Peter Kafka

Recent Posts by Peter Kafka

Hulu’s New Plan: Compete With Netflix and Amazon. How Is Hulu Going to Pay for That?

hulu-alec-baldwin380So they’re not selling. But what are Hulu’s owners going to do with the video service now?

The immediate response to that question, via people who provide answers on behalf of Hulu’s owners, and translated a bit for public consumption: They are going to invest in Hulu’s potential as a “subscription video on demand” service.

That is, they see real value in building up its Hulu Plus paid offering. Which is competing for eyeballs, time and consumer dollars with Netflix and Amazon.

That makes sense.

Yes, Hulu, which generated $690 million last year, can also be valuable as a free website that provides some “catch up” content from its three TV network owners (Disney/ABC, Comcast/NBC, 21stCenturyFox/Fox). It can also function as a hub for not-exactly free content for “authenticated” pay-TV customers (see the Dish/Fox/Hulu deal from 2011).

But Hulu Plus has turned out to be surprisingly popular, with more than 4 million people paying $8 a month for a subscription, even though the stuff they pay to see still has ads (Netflix’s and Amazon’s stuff is ad-free).

While that places the service way behind Netflix and its 30 million U.S. subscribers, Hulu may well be ahead of Amazon when it comes to video eyeballs.

Hulu’s managers have been campaigning for years to get more cash from their owners, so the money-losing service could compete even more effectively. They want to spend more on other people’s content, and make more of their own.

One problem with that theory, though: If Hulu is going to compete with Netflix and Amazon, it may need a lot more money than it has, even though its owners have committed to giving it $750 million in fresh cash.

I’m assuming that the contribution isn’t going to be an annual thing, but am trying to get Hulu’s owners to confirm that one way or another. But even if Hulu’s owners kicked in $750 million every year, and Hulu put all of that to work buying new stuff for the site, it could find itself outgunned. (Update: Nope, that is not going to be an annual payment, though Hulu will get some of that $750 million immediately, says someone who knows. Alas, this person won’t tell me anymore about the payment schedule.)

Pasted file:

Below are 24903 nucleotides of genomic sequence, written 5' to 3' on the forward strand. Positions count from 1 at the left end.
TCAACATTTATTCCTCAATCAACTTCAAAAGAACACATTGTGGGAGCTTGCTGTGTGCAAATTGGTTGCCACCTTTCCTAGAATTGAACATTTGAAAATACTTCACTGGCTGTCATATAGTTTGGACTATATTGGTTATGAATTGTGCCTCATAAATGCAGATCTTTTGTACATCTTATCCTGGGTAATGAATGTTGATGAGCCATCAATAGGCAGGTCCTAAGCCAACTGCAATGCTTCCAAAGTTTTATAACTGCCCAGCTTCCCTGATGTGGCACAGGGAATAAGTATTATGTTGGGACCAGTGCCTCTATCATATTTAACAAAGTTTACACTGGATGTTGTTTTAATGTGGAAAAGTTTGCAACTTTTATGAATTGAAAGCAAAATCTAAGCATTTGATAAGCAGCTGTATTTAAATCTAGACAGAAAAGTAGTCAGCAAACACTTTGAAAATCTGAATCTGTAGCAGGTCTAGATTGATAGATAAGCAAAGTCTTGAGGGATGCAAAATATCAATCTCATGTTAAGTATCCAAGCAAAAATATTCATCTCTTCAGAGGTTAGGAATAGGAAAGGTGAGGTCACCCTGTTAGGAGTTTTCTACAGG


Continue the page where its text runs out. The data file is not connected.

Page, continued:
Netflix spends more than $2 billion a year buying content from other people and creating its own stuff, like “House of Cards”. Amazon, by Netflix CEO Reed Hastings’ estimates, may be spending up to $1 billion a year on its content deals. And Jeff Bezos doesn’t seemed constrained by the idea of profits, so that number could certainly spike up.

In recent months, Hulu’s current management has been arguing, sotto voce, that Netflix and Amazon may be overspending for their stuff.

So it’s possible that Team Hulu has deep and special insight about ways to buy and make content cost-effectively that its competitors don’t have, and the cash they’re getting now will be enough. But that has got to be some very special insight to pull that off.

And you shouldn’t assume that Hulu’s owners will be giving the company a deal on their own stuff when it comes it licensing fees and windows. If anyone is going to get a break on the networks’ shows, it will be the pay TV operators, who are paying the programmers really big dollars for that stuff already.

Meanwhile, a related question that I don’t have answer for yet: Now that we know who is going to own Hulu, who is going to run Hulu?

Interim CEO Andy Forrsell, who has taken over after Jason Kilar’s departure, has said he would like the job, under the right ownership structure, with the right resources. But as of today, Hulu’s owners are still describing him as “interim CEO”.

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Just as the atom bomb was the weapon that was supposed to render war obsolete, the Internet seems like capitalism’s ultimate feat of self-destructive genius, an economic doomsday device rendering it impossible for anyone to ever make a profit off anything again. It’s especially hopeless for those whose work is easily digitized and accessed free of charge.

— Author Tim Kreider on not getting paid for one’s work